A. No! It is unlawful to damage any living plant.  Even minor damage adds up.  Remember, you are one of 250,000 annual visitors.

Q. Firewood: What should you gather and from where?

A. Paddle well away from camp.  Walk out of sight of the shoreline. Collect only dead wood that is no longer standing. Transporting wood from out of state is prohibited.

Q. Where can you have a fire?

A. Only within a US Forest Service firegrate or as specifically approved on your visitor’s permit.  Put fires out cold – at night and each time you leave your campsite.

Q. Explain the nine person rule and the four watercraft rule.

A. No more than 9 people can be together at any place in the Wilderness – on the water, on portages, or in camp. Smaller groups have less impact on the land and other visitors and are more likely to see wildlife. Four watercraft are the maximum allowed in a group.

Q. What rules apply to cans and bottles in the BWCAW?

A. Carry your food and drinks in reusable plastic containers.  Cans and glass bottles are not allowed except for fuel, insect repellent, medicines, and toilet articles.

Q. What should be done with food leftovers, live bait and fish remains?

A. Food Leftovers: Try to plan your meals so you don’t have leftovers.  If you do, pack them out.

A. Live Bait: MN state law prohibits dumping unused bait into waters of the state.  Unwanted live bait should be packed out with you and placed in the trash or compost bins.  Dumping bait on the ground is considered littering.

A. Fish Remains: Dispose of fish remains by traveling far away from the campsites, trails, portages and shorelines. Scatter remains on the ground surface.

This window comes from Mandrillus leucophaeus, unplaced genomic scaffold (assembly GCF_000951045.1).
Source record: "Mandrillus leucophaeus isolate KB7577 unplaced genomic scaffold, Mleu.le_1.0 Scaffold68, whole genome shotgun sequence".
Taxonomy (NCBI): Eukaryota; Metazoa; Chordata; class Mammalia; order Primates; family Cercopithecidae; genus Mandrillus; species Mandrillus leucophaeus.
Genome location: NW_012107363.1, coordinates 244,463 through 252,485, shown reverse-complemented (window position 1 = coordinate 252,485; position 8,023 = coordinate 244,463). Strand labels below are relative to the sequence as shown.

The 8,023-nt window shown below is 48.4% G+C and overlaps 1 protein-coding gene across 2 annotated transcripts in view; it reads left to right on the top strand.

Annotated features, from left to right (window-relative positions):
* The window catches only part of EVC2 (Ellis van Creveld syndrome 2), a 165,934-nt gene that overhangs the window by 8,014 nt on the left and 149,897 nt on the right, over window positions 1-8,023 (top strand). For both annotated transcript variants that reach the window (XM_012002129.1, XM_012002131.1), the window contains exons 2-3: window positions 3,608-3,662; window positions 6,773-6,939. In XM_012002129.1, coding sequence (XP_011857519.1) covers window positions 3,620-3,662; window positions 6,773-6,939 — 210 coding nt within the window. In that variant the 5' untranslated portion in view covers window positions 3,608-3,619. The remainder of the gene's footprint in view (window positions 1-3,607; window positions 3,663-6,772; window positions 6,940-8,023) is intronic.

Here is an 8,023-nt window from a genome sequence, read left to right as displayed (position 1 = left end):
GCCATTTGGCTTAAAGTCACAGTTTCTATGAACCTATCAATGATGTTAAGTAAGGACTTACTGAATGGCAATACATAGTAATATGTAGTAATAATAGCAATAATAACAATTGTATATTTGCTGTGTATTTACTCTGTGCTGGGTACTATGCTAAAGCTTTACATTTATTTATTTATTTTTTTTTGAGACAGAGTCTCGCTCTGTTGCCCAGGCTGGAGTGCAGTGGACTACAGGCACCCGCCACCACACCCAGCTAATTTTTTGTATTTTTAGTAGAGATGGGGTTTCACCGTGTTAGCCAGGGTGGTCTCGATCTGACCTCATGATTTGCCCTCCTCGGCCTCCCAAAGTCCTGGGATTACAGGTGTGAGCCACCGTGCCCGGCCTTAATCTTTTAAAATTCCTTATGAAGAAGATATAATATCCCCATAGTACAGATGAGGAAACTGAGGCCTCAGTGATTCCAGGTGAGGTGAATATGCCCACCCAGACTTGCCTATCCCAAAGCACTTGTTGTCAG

Q. Can I burn my trash or throw it in a latrine?

A. No! Latrines are not meant for trash. Trash in a latrine can cause wildlife problems.  In Minnesota, it is illegal to burn trash of any kind, including paper.  Burning trash in a firegrate can release dangerous chemicals into the air and soil, and leaves behind a mess of partially burned items.  If you pack it in, pack it out!

Q. Is it okay to wash yourself and your dishes in the lake or stream?

A. No! To preserve water quality, wash at least 150 feet from water sources, even with biodegradable soap, and pack out food particles.  Filtering your waste water through soil allows breakdown by bacteria.

Q. A quiet camper is a no-trace camper.  Why?

A. Noise impacts other people’s solitude and scares off wildlife.

Q. Is motorized equipment allowed in the BWCAW?

A. Motorized watercraft meeting specific horsepower limitations are allowed only on designated routes. No other motorized or mechanized equipment (including pontoon boats, sailboats, ATV’s and sailboards) is allowed, except for use of portage wheels on specific routes.

Q. Should you bring your dog? If you do, what responsibilities do you have?

A. Dogs impact wildlife and barking intrudes on the experience of others.  Dogs must be under control at all times.  Dispose of fecal matter 150 feet from water sources, campsites, and portages, or deposit it in a latrine.

Q. What rules apply to firearms? Fireworks?

A. Discharging a firearm is prohibited within 150 yards of a campsite or occupied area, or in any manner or location that places people or property at risk of injury.  State firearm and game laws apply in BWCAW. Fireworks of any kind are illegal.

After you break camp and load your watercraft, do a final inspection of your camp. Pick up any remaining litter.  Your fire must be cold to the touch. Please treat the BWCAW with care. Leave No Trace on your visit to protect this special place for future generations!

The above are enforceable Forest Service Regulations (maximum penalty of $5,000 and/or 6 months in jail).